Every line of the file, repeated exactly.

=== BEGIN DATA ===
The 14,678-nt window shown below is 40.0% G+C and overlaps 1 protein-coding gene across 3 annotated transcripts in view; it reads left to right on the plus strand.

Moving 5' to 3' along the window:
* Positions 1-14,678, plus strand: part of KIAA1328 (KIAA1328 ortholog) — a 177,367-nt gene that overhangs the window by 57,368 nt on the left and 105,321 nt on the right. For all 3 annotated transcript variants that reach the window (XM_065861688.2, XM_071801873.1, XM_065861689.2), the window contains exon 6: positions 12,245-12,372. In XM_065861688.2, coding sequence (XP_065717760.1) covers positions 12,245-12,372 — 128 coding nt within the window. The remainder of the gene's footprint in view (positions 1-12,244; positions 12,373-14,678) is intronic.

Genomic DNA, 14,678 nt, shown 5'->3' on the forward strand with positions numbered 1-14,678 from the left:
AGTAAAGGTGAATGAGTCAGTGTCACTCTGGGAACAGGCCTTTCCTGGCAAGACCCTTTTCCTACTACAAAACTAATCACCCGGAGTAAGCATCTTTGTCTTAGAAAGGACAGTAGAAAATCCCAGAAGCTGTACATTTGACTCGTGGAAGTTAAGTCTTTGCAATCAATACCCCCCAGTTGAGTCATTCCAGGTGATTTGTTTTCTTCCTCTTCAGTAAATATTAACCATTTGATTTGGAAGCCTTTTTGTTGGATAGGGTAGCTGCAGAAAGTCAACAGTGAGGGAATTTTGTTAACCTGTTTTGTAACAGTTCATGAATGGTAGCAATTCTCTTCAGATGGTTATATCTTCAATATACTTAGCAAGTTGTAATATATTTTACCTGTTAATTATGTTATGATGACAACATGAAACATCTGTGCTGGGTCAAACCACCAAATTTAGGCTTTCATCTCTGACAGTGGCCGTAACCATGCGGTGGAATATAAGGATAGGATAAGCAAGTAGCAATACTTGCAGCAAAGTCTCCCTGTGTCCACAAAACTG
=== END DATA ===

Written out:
The 14,678-nt window shown below is 40.0% G+C and overlaps 1 protein-coding gene across 3 annotated transcripts in view; it reads left to right on the plus strand.

Moving 5' to 3' along the window:
* Positions 1-14,678, plus strand: part of KIAA1328 (KIAA1328 ortholog) — a 177,367-nt gene that overhangs the window by 57,368 nt on the left and 105,321 nt on the right. For all 3 annotated transcript variants that reach the window (XM_065861688.2, XM_071801873.1, XM_065861689.2), the window contains exon 6: positions 12,245-12,372. In XM_065861688.2, coding sequence (XP_065717760.1) covers positions 12,245-12,372 — 128 coding nt within the window. The remainder of the gene's footprint in view (positions 1-12,244; positions 12,373-14,678) is intronic.

Genomic DNA, 14,678 nt, shown 5'->3' on the forward strand with positions numbered 1-14,678 from the left:
AGTAAAGGTGAATGAGTCAGTGTCACTCTGGGAACAGGCCTTTCCTGGCAAGACCCTTTTCCTACTACAAAACTAATCACCCGGAGTAAGCATCTTTGTCTTAGAAAGGACAGTAGAAAATCCCAGAAGCTGTACATTTGACTCGTGGAAGTTAAGTCTTTGCAATCAATACCCCCCAGTTGAGTCATTCCAGGTGATTTGTTTTCTTCCTCTTCAGTAAATATTAACCATTTGATTTGGAAGCCTTTTTGTTGGATAGGGTAGCTGCAGAAAGTCAACAGTGAGGGAATTTTGTTAACCTGTTTTGTAACAGTTCATGAATGGTAGCAATTCTCTTCAGATGGTTATATCTTCAATATACTTAGCAAGTTGTAATATATTTTACCTGTTAATTATGTTATGATGACAACATGAAACATCTGTGCTGGGTCAAACCACCAAATTTAGGCTTTCATCTCTGACAGTGGCCGTAACCATGCGGTGGAATATAAGGATAGGATAAGCAAGTAGCAATACTTGCAGCAAAGTCTCCCTGTGTCCACAAAACTG